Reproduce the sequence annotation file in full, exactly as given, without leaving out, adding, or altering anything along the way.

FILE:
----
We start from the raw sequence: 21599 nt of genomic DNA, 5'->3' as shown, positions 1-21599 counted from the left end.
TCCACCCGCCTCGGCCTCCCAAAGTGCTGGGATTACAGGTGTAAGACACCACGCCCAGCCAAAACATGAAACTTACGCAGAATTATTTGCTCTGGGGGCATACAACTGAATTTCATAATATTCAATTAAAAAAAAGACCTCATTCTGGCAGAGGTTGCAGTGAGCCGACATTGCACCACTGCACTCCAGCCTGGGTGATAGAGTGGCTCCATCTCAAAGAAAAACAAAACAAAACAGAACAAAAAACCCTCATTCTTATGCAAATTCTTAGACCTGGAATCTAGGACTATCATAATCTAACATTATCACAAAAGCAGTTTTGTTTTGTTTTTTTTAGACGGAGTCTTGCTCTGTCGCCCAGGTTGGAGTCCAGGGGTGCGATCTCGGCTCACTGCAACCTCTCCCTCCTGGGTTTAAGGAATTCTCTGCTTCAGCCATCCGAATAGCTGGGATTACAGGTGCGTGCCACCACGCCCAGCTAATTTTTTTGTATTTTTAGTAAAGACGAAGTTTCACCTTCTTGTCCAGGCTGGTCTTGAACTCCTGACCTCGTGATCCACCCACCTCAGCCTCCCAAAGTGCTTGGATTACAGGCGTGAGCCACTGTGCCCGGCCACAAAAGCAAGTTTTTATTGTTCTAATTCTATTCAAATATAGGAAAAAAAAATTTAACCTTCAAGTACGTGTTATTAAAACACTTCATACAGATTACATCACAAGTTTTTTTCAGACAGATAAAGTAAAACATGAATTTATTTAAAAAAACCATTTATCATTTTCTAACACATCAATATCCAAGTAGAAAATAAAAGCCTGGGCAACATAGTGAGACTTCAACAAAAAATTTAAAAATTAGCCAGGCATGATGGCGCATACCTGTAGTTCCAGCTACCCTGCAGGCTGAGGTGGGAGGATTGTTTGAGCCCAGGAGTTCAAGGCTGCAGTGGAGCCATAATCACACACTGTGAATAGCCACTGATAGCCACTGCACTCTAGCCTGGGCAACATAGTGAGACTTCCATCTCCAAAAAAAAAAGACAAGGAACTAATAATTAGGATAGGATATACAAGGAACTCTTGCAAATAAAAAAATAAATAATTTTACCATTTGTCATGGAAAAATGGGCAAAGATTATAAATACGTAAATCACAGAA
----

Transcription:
We start from the raw sequence: 21599 nt of genomic DNA, 5'->3' as shown, positions 1-21599 counted from the left end.
TCCACCCGCCTCGGCCTCCCAAAGTGCTGGGATTACAGGTGTAAGACACCACGCCCAGCCAAAACATGAAACTTACGCAGAATTATTTGCTCTGGGGGCATACAACTGAATTTCATAATATTCAATTAAAAAAAAGACCTCATTCTGGCAGAGGTTGCAGTGAGCCGACATTGCACCACTGCACTCCAGCCTGGGTGATAGAGTGGCTCCATCTCAAAGAAAAACAAAACAAAACAGAACAAAAAACCCTCATTCTTATGCAAATTCTTAGACCTGGAATCTAGGACTATCATAATCTAACATTATCACAAAAGCAGTTTTGTTTTGTTTTTTTTAGACGGAGTCTTGCTCTGTCGCCCAGGTTGGAGTCCAGGGGTGCGATCTCGGCTCACTGCAACCTCTCCCTCCTGGGTTTAAGGAATTCTCTGCTTCAGCCATCCGAATAGCTGGGATTACAGGTGCGTGCCACCACGCCCAGCTAATTTTTTTGTATTTTTAGTAAAGACGAAGTTTCACCTTCTTGTCCAGGCTGGTCTTGAACTCCTGACCTCGTGATCCACCCACCTCAGCCTCCCAAAGTGCTTGGATTACAGGCGTGAGCCACTGTGCCCGGCCACAAAAGCAAGTTTTTATTGTTCTAATTCTATTCAAATATAGGAAAAAAAAATTTAACCTTCAAGTACGTGTTATTAAAACACTTCATACAGATTACATCACAAGTTTTTTTCAGACAGATAAAGTAAAACATGAATTTATTTAAAAAAACCATTTATCATTTTCTAACACATCAATATCCAAGTAGAAAATAAAAGCCTGGGCAACATAGTGAGACTTCAACAAAAAATTTAAAAATTAGCCAGGCATGATGGCGCATACCTGTAGTTCCAGCTACCCTGCAGGCTGAGGTGGGAGGATTGTTTGAGCCCAGGAGTTCAAGGCTGCAGTGGAGCCATAATCACACACTGTGAATAGCCACTGATAGCCACTGCACTCTAGCCTGGGCAACATAGTGAGACTTCCATCTCCAAAAAAAAAAGACAAGGAACTAATAATTAGGATAGGATATACAAGGAACTCTTGCAAATAAAAAAATAAATAATTTTACCATTTGTCATGGAAAAATGGGCAAAGATTATAAATACGTAAATCACAGAA